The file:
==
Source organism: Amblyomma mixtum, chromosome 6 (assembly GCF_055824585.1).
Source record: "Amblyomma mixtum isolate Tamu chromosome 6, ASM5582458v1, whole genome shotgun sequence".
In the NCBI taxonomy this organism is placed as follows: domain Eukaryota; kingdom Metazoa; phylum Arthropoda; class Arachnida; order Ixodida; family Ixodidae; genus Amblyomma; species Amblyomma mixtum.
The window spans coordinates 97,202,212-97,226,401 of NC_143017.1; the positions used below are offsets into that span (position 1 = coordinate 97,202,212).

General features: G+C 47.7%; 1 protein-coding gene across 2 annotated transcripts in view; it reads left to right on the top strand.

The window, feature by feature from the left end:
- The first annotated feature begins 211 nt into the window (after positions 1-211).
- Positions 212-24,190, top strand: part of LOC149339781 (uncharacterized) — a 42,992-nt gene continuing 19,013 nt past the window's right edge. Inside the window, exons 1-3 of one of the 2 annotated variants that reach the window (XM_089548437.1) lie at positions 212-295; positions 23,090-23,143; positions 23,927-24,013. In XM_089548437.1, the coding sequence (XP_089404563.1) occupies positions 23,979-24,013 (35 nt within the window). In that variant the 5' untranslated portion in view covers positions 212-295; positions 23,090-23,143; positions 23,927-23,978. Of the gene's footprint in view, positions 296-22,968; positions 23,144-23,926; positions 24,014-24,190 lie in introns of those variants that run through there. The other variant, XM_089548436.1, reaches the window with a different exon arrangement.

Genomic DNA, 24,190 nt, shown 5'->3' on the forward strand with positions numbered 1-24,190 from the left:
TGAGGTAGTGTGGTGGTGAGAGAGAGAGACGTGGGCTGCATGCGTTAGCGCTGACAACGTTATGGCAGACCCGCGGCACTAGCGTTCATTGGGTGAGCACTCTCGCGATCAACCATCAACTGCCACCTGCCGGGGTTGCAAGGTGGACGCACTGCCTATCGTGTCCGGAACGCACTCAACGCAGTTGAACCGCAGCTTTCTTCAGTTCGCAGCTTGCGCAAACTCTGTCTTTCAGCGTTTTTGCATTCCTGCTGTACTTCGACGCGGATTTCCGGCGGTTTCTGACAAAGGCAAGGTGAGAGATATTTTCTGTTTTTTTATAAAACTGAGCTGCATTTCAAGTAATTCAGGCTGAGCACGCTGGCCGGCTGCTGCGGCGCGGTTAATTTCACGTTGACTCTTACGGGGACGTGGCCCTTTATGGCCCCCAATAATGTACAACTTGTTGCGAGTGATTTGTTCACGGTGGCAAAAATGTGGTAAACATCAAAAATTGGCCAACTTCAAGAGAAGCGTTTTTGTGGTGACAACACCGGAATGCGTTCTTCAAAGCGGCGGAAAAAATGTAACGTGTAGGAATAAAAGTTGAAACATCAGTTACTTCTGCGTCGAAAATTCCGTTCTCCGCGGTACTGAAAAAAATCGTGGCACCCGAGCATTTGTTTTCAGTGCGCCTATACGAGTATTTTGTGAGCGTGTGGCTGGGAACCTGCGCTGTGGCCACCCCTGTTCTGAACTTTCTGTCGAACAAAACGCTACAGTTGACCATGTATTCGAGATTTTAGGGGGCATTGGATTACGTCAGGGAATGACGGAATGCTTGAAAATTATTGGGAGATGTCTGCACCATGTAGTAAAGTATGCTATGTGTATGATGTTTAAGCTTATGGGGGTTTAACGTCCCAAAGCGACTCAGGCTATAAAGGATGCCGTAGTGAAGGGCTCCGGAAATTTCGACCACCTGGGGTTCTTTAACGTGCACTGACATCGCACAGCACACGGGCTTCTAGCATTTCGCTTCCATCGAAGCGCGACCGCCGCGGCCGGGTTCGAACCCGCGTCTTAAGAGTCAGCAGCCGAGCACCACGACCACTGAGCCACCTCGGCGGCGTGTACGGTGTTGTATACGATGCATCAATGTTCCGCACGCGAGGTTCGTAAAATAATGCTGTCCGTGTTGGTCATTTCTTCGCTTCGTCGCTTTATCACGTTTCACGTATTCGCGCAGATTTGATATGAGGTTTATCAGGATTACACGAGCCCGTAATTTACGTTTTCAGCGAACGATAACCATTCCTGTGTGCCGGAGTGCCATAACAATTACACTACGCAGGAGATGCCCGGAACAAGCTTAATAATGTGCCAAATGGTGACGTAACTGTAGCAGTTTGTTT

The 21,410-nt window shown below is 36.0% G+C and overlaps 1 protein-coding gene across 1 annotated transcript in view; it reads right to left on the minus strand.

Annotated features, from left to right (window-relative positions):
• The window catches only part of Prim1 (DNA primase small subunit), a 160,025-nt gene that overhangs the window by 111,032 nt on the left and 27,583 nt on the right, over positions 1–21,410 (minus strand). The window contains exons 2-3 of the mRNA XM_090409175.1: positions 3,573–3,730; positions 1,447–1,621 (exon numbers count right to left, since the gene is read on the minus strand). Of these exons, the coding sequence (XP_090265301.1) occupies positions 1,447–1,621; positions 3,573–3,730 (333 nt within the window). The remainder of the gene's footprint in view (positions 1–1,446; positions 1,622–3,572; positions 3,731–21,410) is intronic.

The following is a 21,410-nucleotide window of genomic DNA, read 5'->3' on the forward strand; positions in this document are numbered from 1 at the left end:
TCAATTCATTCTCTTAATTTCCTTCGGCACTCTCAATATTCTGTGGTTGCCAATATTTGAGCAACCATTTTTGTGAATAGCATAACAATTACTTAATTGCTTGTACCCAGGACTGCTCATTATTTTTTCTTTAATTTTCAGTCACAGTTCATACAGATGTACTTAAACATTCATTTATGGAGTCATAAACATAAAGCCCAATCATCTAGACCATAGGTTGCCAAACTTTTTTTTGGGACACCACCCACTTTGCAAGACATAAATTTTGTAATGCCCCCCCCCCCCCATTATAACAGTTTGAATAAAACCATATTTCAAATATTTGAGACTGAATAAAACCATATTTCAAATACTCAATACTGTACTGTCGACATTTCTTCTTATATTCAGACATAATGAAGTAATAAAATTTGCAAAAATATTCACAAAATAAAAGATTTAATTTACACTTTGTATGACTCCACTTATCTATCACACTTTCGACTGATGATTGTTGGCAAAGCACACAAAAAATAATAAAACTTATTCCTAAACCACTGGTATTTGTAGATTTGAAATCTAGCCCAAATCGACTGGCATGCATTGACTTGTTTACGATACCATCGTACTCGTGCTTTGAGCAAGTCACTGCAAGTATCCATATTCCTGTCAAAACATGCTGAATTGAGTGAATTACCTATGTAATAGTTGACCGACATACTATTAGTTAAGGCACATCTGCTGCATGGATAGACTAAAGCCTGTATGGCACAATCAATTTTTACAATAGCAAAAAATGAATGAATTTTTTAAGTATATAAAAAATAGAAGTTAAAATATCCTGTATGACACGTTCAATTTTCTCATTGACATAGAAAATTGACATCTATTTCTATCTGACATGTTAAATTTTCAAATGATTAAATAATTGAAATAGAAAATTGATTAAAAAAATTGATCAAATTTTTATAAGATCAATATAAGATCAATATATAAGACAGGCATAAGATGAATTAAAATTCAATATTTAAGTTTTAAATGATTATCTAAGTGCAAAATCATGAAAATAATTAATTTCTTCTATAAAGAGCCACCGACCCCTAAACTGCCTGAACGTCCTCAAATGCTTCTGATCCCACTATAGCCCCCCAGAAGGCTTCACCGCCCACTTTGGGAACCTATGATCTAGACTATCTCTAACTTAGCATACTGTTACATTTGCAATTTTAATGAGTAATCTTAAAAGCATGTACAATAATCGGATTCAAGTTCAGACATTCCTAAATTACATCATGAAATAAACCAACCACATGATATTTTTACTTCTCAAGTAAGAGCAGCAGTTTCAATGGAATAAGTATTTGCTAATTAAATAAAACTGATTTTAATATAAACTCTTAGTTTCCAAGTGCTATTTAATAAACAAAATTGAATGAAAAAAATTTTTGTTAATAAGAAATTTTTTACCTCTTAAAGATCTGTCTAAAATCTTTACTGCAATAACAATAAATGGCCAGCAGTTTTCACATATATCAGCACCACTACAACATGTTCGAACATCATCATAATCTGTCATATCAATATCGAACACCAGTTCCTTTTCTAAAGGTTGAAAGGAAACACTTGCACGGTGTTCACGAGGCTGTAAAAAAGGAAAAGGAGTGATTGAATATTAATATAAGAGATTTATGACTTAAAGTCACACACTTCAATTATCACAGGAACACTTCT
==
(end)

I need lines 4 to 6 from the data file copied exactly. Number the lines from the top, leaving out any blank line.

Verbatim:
The window spans coordinates 97,202,212-97,226,401 of NC_143017.1; the positions used below are offsets into that span (position 1 = coordinate 97,202,212).

General features: G+C 47.7%; 1 protein-coding gene across 2 annotated transcripts in view; it reads left to right on the top strand.

The window, feature by feature from the left end: